There can only be one...right?
Scratching your head trying to decide between a compact loader and a skid steer? You're in the right place. Both machines have their perks, but which one is the right fit for you? Let's buckle up and delve into the nitty-gritty of each of these machines.
If you’re strapped for time, we’ve made this handy “TL;DR” chart to help you decide whether a skid steer loader or a compact track loader is better suited to your needs. Each of these sections is described in more detail in the rest of this guide.
Still with us? Great! Let’s help you make a decision.
Before we get ahead of ourselves, it's essential to understand what we're dealing with.
A compact track loader.
A skid steer loader outfitted with fork attachments.
Compact loaders, also known as compact track loaders, are among the smaller heavy equipment machines equipped with tracks instead of wheels. They're fantastic at navigating uneven or slippery terrains—such as marshy ground or slopes.
Skid steer loaders, on the other hand, are similar heavy equipment vehicles, only utilizing tires instead of tracks. They’re called “skid steers” because they steer by accelerating one side faster than the other—causing a slight “skid” into the intended direction. This zero-turn design combined with the rubber tires makes them nimble in tight spots, such as cramped construction sites.
For a detailed look at skid steer loaders, we actually made in-depth skid steer buying guide and video episode exploring what to look for in a skid steer for sale.
Both machines are Swiss Army knives in their own right, but if it's pure versatility you're after, the skid steer loader may be your champion.
Skid steers can be fitted with a staggering array of attachments. From buckets and backhoes to augers and dozer blades, there's little a skid steer can't be outfitted to do.
That’s not to say compact track loaders aren’t versatile, as they too can handle a variety of attachments. One of the only reasons why they may fall short in terms of versatility in comparison is due to their aggressive tracks—which, while great for muddier and loose terrain, make them slower and more likely to damage manmade terrain or landscaped grounds.
That being said, outfitting compact track loaders with rubber tracks significantly decreases the amount of carnage applied to the terrain—including even concrete and asphalt. They are, though, subject to wear like any other rubber components.
Speaking of which…
Terrain may actually be your main variable to consider when deciding between the two. And for this consideration, compact track loaders win the award for most capable on trickier terrain.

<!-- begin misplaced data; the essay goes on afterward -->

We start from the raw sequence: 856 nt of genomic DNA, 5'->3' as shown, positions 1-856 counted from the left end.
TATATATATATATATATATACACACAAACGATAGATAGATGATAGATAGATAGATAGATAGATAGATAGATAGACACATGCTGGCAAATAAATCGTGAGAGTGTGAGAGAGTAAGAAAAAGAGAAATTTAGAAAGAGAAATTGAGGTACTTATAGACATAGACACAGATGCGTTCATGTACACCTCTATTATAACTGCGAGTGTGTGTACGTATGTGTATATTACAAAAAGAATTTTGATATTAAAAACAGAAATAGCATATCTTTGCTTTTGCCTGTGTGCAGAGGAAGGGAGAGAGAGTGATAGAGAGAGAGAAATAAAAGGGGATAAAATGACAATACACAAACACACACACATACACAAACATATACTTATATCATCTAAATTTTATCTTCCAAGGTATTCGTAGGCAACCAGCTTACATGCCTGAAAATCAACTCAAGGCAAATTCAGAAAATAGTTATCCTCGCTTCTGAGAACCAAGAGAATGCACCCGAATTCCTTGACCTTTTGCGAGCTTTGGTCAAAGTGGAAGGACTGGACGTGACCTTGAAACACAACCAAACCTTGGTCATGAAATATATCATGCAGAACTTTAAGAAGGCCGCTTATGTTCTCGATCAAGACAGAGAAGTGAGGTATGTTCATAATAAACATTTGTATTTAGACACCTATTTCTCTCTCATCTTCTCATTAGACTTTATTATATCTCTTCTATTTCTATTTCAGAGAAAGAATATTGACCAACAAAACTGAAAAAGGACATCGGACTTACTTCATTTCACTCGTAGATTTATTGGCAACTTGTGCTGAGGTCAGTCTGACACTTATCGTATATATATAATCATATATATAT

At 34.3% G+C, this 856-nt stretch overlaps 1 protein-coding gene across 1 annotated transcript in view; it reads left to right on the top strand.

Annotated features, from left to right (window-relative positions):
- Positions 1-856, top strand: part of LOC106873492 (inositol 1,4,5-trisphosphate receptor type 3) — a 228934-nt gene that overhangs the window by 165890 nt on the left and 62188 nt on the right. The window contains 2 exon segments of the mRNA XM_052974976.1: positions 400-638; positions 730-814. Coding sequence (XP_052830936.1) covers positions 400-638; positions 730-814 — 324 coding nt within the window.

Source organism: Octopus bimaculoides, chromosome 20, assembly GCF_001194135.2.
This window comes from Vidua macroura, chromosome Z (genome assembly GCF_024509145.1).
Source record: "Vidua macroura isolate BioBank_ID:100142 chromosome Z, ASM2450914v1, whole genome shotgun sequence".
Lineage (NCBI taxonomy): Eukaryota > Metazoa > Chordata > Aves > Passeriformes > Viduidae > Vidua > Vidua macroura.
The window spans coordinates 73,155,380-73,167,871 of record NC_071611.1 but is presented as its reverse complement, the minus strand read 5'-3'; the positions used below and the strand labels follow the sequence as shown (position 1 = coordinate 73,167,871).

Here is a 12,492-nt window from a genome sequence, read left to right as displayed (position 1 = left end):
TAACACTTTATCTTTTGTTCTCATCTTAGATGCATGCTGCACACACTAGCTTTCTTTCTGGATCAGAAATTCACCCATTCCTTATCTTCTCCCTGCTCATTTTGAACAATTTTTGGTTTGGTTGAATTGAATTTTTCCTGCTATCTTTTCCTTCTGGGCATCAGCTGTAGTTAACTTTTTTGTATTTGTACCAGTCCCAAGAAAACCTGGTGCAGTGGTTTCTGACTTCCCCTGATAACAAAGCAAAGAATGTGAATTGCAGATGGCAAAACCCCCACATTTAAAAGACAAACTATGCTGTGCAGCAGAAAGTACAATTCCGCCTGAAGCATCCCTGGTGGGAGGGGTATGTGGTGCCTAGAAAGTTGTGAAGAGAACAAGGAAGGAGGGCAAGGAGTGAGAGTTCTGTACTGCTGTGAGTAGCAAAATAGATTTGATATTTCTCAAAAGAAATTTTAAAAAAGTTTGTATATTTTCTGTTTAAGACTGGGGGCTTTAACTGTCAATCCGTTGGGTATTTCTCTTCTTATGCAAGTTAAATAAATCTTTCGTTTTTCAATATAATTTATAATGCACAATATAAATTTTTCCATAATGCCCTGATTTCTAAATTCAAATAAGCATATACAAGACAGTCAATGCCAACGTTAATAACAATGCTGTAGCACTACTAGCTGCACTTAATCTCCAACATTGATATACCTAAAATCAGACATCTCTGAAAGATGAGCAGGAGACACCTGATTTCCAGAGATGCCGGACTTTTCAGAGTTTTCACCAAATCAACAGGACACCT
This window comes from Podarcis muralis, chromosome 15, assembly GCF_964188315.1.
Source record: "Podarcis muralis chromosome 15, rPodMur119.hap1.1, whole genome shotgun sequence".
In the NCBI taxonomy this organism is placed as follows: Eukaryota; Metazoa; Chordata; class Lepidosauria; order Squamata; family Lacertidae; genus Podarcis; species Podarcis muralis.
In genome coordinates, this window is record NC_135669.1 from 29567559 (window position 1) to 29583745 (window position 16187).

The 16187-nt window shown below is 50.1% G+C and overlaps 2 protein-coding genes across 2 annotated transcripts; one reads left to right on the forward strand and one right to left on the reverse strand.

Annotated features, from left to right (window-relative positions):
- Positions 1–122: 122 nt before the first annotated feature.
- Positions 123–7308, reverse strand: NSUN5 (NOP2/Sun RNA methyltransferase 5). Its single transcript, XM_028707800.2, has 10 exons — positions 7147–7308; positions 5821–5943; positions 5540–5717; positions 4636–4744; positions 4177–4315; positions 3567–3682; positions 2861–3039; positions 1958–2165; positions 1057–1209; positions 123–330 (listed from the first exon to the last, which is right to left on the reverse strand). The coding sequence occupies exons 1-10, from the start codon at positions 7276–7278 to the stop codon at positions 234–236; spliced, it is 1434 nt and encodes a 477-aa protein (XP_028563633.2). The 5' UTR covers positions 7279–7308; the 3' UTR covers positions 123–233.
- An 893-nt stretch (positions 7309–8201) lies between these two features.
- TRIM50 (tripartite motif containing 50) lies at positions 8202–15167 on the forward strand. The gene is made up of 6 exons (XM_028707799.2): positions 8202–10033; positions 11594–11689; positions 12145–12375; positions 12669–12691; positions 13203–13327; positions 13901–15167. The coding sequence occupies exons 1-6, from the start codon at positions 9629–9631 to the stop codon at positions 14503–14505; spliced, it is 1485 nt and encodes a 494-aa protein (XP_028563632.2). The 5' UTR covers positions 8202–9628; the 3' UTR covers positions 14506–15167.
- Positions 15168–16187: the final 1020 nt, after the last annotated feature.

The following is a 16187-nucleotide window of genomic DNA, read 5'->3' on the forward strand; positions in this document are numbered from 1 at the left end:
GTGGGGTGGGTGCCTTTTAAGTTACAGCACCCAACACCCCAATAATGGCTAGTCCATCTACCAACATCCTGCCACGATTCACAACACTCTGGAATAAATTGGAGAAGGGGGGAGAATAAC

Compact track loaders are built to handle tough terrain. Thanks to their tracks, they distribute weight more evenly, reducing ground disturbance and increasing flotation. In fact, some operators report being able to drive their compact track loaders over terrain that they’d sink knee-deep into or deeper if they walked over it on foot!
Also, due to increased traction, compact track loaders may fare better on steep inclines or loose-terrain grades than their skid steer counterparts.
Skid Steers, on the other hand, with their wheeled design, are more suited for flat and hard surfaces. They can zip around quickly on concrete, asphalt, or packed earth without problems.
If you’re still trying to figure out which better suits your needs, just remember—wheels can be faster but tracks have more traction.
This is a tricky question.
Upfront, skid steers tend to be less expensive due to having fewer moving parts. But keep in mind that maintenance costs over time can tilt the scales. Tracks on compact loaders can be more expensive to replace than the tires on a skid steer but may last much longer. However, the increased versatility and traction of a compact loader might make it more cost-effective in the long run, depending on your use.
There are a lot of variables to consider!
Yep! Compact track loaders usually offer a smoother ride than skid steers thanks to their tracked design and slower speeds. This can make a big difference in operator fatigue, especially over long workdays.
However, this all depends on the terrain you’re traversing. Rough terrain may mean a rough ride on tracks versus tires.
This being said, skid steers can travel faster than compact track loaders. Many newer models have advanced features like better suspension and ergonomic controls to help offset a rougher ride.
In the end, whether you choose a compact track loader or a skid steer will come down to your specific needs. Consider the type of terrain you'll be working on, the tasks you'll be doing, and your budget. Both machines have their advantages, and neither is a wrong choice. Remember, the best investment is the one that works hardest for you.
Find Your Next Skid Steer or Compact Track Loader Today
We hope you found this guide helpful on your buying journey. To further assist you find the right model for your needs, you’re invited to look through thousands of listings from sellers near you with help from My Little Salesman. Using our handy search filters, you can search by equipment type, make, model, condition, proximity to you, and much more.
For your next skid steer or compact track loader for sale or any other construction equipment for sale today.